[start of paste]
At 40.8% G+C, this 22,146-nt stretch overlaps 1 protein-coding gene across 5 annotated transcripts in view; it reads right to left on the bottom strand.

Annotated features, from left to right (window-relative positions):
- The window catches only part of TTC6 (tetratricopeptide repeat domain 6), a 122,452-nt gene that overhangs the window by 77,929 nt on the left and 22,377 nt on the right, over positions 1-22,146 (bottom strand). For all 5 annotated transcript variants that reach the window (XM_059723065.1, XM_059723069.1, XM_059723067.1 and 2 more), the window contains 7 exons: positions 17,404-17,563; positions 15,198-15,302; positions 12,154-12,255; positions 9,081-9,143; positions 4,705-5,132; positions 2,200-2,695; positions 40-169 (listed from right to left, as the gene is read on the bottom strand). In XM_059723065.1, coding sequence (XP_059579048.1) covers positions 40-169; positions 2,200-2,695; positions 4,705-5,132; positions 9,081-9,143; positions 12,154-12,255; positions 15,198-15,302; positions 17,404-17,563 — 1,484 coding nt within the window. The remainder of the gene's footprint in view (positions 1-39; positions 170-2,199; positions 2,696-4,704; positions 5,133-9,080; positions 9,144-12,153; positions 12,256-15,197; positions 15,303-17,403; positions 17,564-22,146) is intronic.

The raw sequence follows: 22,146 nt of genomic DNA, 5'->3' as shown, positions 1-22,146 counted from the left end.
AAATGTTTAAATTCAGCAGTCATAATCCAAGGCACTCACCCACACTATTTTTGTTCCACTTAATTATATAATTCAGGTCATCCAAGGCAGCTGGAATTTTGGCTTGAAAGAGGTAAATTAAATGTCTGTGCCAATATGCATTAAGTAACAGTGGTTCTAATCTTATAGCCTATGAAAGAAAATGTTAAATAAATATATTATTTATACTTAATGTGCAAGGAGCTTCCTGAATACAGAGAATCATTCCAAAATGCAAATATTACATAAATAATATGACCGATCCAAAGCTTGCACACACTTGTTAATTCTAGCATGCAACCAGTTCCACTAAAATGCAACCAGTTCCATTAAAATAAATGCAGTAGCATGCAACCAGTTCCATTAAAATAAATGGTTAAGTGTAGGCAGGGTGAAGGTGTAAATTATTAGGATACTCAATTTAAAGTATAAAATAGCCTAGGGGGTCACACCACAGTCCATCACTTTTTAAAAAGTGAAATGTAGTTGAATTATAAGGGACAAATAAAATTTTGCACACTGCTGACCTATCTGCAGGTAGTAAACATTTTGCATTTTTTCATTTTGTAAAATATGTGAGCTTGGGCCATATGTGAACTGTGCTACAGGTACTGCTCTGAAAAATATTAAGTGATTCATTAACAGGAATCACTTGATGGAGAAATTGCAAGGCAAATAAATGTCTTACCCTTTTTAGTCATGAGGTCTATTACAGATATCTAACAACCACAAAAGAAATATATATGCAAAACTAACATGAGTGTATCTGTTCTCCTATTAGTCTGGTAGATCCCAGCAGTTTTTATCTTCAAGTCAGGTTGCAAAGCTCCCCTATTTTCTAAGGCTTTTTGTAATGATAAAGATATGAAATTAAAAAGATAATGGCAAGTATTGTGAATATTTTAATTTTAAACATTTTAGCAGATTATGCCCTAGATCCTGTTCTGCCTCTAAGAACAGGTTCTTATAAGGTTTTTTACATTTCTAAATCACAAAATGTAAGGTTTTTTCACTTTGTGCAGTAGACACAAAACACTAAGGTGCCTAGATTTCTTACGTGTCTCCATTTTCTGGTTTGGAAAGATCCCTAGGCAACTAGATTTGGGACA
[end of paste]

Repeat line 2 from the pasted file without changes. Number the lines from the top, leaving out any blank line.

Annotated features, from left to right (window-relative positions):